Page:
Classroom of the Month: John Ferry’s “Image and Form” class at Kansas City Art Institute

John Ferry’s 2023 “Image and Form” Class at Kansas City Art Institute

“Bottle it up until it pops.” — Taylor Ingram

2023 marks the seventh year since Professor John Ferry started teaching Six-Word Memoirs in his “Image and Form” class at the Kansas City Art Institute (KCAI) in Kansas City, Missouri. Ferry first discovered Six-Word Memoirs in 2016 after listening to an NPR segment, and rushed to implement the idea in his art classes.

“Flowers bloom when given some space.” —Finley Klein

Every year, Ferry begins by introducing the concept of Six-Word Memoirs to his students, sharing both its origins and examples. Then the students are tasked with forging their own Six-Word Memoirs — at least five per student. From those five, the students select one to illustrate.

“Once they write the first one it seems to spark ideas and they build off the enthusiasm they have for writing them,” Ferry says of the assignment, noting that many of his students “are surprised by how much they enjoy the creative writing experience.” Choosing just one memoir from the many written to illustrate is usually a decision that is based on imagery. Ferry says that though the students create many “great memoirs… it’s important, as an illustration major, to be able to see and be fervent about the image they want to do.”

“Still can’t tie my shoes properly.” — Lucy Hodges


                                                  “Broke my toe on my ceiling.” —Alex Gorsuch

Ferry especially values this project in the years after the pandemic. He’s noticed that more recently, “current students seem to have a little more trouble adjusting to the discipline of the classroom and the expectations for attendance,” adding the Six-Word Memoir project has facilitated great discussions and classroom engagement among his students. Having students illustrate their own words encourages them not only to be creative in essentially creating their own assignment prompt, but also to be vulnerable with themselves and their fellow classmates. “I always admire their bravery in sharing cryptic yet revealing situations that have obviously been very impactful in their lives,” Ferry says.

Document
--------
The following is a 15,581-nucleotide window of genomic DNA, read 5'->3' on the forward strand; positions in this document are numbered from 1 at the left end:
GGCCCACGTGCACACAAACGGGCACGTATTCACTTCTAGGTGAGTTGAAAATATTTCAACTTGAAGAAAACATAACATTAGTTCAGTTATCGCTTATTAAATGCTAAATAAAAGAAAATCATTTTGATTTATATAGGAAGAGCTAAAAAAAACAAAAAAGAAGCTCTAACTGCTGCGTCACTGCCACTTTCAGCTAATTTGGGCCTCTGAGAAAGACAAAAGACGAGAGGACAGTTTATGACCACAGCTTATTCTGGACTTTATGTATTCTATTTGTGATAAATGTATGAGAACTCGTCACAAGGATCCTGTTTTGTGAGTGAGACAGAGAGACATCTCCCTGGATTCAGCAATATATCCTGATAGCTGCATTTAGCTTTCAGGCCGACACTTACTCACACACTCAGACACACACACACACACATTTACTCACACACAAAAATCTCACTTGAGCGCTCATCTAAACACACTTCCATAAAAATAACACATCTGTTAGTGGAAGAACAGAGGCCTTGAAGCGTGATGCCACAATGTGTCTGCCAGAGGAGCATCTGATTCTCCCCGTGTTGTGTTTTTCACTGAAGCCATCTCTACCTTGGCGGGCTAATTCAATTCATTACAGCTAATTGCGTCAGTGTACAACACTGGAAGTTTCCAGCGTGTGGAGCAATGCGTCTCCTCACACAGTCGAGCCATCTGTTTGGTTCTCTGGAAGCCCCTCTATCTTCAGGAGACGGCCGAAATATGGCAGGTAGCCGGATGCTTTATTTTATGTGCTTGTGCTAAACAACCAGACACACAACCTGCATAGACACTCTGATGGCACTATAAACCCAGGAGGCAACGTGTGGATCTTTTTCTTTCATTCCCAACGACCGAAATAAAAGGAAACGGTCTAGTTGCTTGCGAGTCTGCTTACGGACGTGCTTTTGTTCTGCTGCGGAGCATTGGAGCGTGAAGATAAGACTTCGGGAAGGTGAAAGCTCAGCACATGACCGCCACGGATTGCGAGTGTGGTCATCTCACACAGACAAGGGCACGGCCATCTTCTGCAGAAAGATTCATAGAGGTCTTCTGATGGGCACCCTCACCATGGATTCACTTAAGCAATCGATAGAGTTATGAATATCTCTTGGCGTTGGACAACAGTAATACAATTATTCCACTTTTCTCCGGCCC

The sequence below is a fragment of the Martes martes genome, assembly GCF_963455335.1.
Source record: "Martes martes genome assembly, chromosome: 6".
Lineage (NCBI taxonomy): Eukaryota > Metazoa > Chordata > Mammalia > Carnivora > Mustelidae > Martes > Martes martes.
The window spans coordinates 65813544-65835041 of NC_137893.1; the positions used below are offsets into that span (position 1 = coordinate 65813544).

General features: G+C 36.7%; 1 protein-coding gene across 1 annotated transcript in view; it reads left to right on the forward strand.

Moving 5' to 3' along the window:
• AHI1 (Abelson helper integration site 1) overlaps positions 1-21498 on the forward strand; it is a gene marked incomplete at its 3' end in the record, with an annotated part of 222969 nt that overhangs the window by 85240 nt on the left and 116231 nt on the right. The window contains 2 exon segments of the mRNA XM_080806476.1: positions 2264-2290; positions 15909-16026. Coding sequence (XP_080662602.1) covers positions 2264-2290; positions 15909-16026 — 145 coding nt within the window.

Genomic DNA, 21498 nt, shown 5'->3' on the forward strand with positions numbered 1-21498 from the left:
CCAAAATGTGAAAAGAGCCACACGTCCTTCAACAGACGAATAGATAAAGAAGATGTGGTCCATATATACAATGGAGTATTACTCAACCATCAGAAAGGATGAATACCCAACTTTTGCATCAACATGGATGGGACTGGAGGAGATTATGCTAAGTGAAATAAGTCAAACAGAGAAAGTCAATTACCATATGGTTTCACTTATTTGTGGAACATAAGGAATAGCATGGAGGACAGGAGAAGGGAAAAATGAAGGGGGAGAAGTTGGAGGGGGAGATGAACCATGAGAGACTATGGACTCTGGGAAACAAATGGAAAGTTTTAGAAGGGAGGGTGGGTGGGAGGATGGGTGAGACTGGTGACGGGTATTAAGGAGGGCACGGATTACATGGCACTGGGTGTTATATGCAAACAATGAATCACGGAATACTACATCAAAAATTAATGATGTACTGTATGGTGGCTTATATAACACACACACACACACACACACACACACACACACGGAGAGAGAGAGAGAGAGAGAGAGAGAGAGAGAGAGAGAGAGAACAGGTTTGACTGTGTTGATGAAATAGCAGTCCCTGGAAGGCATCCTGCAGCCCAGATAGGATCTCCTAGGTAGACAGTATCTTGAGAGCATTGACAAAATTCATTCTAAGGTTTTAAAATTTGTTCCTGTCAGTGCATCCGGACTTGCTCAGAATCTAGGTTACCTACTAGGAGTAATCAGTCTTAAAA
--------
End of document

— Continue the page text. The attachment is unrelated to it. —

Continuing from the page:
And that bravery is more than evident in the students’ works. It’s safe to say that Ferry will be continuing this Six-Word Memoir project in the years to come.

“Will I watch the stars fall?” — Vanessa Navia

Teachers! Since we first launched The Six-Word Memoir Project, educators across the spectrum have found the six word format to be a terrific classroom assignment and catalyst for self-expression. At our Six in Schools section, we celebrate students’ work from classrooms around the world. Download one or all of our free teacher’s guides—including our most recent pandemic edition here. Email us at [email protected] and share your classroom’s six-word journey and your students could be featured in a future Classroom of the Month.


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